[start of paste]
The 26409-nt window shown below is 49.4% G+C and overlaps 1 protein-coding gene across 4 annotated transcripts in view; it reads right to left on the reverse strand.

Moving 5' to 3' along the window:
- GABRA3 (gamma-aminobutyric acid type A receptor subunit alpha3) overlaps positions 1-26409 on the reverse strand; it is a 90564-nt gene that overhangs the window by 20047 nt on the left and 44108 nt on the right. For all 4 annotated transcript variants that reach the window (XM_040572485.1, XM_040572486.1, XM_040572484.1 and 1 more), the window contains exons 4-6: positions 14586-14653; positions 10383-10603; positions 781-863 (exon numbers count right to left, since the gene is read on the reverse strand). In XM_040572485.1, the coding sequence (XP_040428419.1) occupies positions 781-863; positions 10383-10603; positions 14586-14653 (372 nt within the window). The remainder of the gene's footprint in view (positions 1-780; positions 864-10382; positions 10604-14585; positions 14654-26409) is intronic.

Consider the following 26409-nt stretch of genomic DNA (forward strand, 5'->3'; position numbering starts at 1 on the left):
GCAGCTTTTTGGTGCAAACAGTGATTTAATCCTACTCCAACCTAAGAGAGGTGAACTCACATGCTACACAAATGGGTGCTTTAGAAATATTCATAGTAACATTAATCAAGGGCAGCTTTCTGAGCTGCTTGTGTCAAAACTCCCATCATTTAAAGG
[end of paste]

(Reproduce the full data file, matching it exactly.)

The 26409-nt window shown below is 49.4% G+C and overlaps 1 protein-coding gene across 4 annotated transcripts in view; it reads right to left on the reverse strand.

Moving 5' to 3' along the window:
- GABRA3 (gamma-aminobutyric acid type A receptor subunit alpha3) overlaps positions 1-26409 on the reverse strand; it is a 90564-nt gene that overhangs the window by 20047 nt on the left and 44108 nt on the right. For all 4 annotated transcript variants that reach the window (XM_040572485.1, XM_040572486.1, XM_040572484.1 and 1 more), the window contains exons 4-6: positions 14586-14653; positions 10383-10603; positions 781-863 (exon numbers count right to left, since the gene is read on the reverse strand). In XM_040572485.1, the coding sequence (XP_040428419.1) occupies positions 781-863; positions 10383-10603; positions 14586-14653 (372 nt within the window). The remainder of the gene's footprint in view (positions 1-780; positions 864-10382; positions 10604-14585; positions 14654-26409) is intronic.

Consider the following 26409-nt stretch of genomic DNA (forward strand, 5'->3'; position numbering starts at 1 on the left):
GCAGCTTTTTGGTGCAAACAGTGATTTAATCCTACTCCAACCTAAGAGAGGTGAACTCACATGCTACACAAATGGGTGCTTTAGAAATATTCATAGTAACATTAATCAAGGGCAGCTTTCTGAGCTGCTTGTGTCAAAACTCCCATCATTTAAAGG